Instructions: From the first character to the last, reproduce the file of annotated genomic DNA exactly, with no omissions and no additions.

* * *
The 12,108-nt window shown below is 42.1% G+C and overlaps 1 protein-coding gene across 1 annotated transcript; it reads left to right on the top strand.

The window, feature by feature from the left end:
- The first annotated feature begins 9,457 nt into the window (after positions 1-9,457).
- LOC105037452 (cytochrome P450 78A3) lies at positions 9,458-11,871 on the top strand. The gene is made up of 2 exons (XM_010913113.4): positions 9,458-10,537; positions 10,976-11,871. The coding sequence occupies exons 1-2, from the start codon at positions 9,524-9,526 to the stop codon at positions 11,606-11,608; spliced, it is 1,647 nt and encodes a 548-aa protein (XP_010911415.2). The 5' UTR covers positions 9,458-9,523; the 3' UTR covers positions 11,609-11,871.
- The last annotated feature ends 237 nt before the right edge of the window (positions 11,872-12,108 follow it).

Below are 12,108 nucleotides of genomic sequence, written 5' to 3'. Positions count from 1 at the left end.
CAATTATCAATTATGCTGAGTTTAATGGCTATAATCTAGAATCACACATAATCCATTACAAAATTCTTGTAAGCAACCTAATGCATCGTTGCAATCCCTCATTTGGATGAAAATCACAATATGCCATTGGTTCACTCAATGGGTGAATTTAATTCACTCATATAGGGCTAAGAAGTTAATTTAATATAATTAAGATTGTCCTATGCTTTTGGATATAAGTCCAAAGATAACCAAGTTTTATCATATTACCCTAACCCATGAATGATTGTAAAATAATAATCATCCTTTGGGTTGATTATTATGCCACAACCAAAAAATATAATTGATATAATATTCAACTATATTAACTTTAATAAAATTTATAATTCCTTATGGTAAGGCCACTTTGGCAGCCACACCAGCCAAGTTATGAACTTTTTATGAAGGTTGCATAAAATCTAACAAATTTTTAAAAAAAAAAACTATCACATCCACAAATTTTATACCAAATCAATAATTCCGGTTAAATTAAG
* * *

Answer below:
The 12,108-nt window shown below is 42.1% G+C and overlaps 1 protein-coding gene across 1 annotated transcript; it reads left to right on the top strand.

The window, feature by feature from the left end:
- The first annotated feature begins 9,457 nt into the window (after positions 1-9,457).
- LOC105037452 (cytochrome P450 78A3) lies at positions 9,458-11,871 on the top strand. The gene is made up of 2 exons (XM_010913113.4): positions 9,458-10,537; positions 10,976-11,871. The coding sequence occupies exons 1-2, from the start codon at positions 9,524-9,526 to the stop codon at positions 11,606-11,608; spliced, it is 1,647 nt and encodes a 548-aa protein (XP_010911415.2). The 5' UTR covers positions 9,458-9,523; the 3' UTR covers positions 11,609-11,871.
- The last annotated feature ends 237 nt before the right edge of the window (positions 11,872-12,108 follow it).

Below are 12,108 nucleotides of genomic sequence, written 5' to 3'. Positions count from 1 at the left end.
CAATTATCAATTATGCTGAGTTTAATGGCTATAATCTAGAATCACACATAATCCATTACAAAATTCTTGTAAGCAACCTAATGCATCGTTGCAATCCCTCATTTGGATGAAAATCACAATATGCCATTGGTTCACTCAATGGGTGAATTTAATTCACTCATATAGGGCTAAGAAGTTAATTTAATATAATTAAGATTGTCCTATGCTTTTGGATATAAGTCCAAAGATAACCAAGTTTTATCATATTACCCTAACCCATGAATGATTGTAAAATAATAATCATCCTTTGGGTTGATTATTATGCCACAACCAAAAAATATAATTGATATAATATTCAACTATATTAACTTTAATAAAATTTATAATTCCTTATGGTAAGGCCACTTTGGCAGCCACACCAGCCAAGTTATGAACTTTTTATGAAGGTTGCATAAAATCTAACAAATTTTTAAAAAAAAAAACTATCACATCCACAAATTTTATACCAAATCAATAATTCCGGTTAAATTAAG